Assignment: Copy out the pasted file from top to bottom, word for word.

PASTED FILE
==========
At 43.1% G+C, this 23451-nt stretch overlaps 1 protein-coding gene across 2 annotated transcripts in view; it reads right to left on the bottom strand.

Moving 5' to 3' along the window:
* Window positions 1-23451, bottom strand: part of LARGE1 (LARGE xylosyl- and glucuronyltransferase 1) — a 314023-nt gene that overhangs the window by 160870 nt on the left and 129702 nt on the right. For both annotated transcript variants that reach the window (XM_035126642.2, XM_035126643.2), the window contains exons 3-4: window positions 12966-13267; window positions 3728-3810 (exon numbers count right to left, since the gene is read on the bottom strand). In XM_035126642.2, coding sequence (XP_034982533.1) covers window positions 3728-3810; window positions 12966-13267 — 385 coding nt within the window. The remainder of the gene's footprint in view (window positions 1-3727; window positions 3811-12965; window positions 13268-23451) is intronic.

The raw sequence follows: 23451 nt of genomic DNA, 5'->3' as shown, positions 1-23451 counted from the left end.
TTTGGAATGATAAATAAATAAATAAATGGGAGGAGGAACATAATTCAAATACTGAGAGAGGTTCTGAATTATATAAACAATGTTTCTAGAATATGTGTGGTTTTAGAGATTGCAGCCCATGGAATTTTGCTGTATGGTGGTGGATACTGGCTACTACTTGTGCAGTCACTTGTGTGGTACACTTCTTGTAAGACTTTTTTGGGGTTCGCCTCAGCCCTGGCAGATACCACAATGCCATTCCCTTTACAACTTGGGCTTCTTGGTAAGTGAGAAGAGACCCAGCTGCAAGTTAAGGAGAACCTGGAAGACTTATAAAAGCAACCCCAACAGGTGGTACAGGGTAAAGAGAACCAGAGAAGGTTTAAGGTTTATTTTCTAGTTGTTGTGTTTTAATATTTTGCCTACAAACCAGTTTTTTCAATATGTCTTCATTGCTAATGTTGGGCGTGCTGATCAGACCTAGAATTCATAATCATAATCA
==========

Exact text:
At 43.1% G+C, this 23451-nt stretch overlaps 1 protein-coding gene across 2 annotated transcripts in view; it reads right to left on the bottom strand.

Moving 5' to 3' along the window:
* Window positions 1-23451, bottom strand: part of LARGE1 (LARGE xylosyl- and glucuronyltransferase 1) — a 314023-nt gene that overhangs the window by 160870 nt on the left and 129702 nt on the right. For both annotated transcript variants that reach the window (XM_035126642.2, XM_035126643.2), the window contains exons 3-4: window positions 12966-13267; window positions 3728-3810 (exon numbers count right to left, since the gene is read on the bottom strand). In XM_035126642.2, coding sequence (XP_034982533.1) covers window positions 3728-3810; window positions 12966-13267 — 385 coding nt within the window. The remainder of the gene's footprint in view (window positions 1-3727; window positions 3811-12965; window positions 13268-23451) is intronic.

The raw sequence follows: 23451 nt of genomic DNA, 5'->3' as shown, positions 1-23451 counted from the left end.
TTTGGAATGATAAATAAATAAATAAATGGGAGGAGGAACATAATTCAAATACTGAGAGAGGTTCTGAATTATATAAACAATGTTTCTAGAATATGTGTGGTTTTAGAGATTGCAGCCCATGGAATTTTGCTGTATGGTGGTGGATACTGGCTACTACTTGTGCAGTCACTTGTGTGGTACACTTCTTGTAAGACTTTTTTGGGGTTCGCCTCAGCCCTGGCAGATACCACAATGCCATTCCCTTTACAACTTGGGCTTCTTGGTAAGTGAGAAGAGACCCAGCTGCAAGTTAAGGAGAACCTGGAAGACTTATAAAAGCAACCCCAACAGGTGGTACAGGGTAAAGAGAACCAGAGAAGGTTTAAGGTTTATTTTCTAGTTGTTGTGTTTTAATATTTTGCCTACAAACCAGTTTTTTCAATATGTCTTCATTGCTAATGTTGGGCGTGCTGATCAGACCTAGAATTCATAATCATAATCA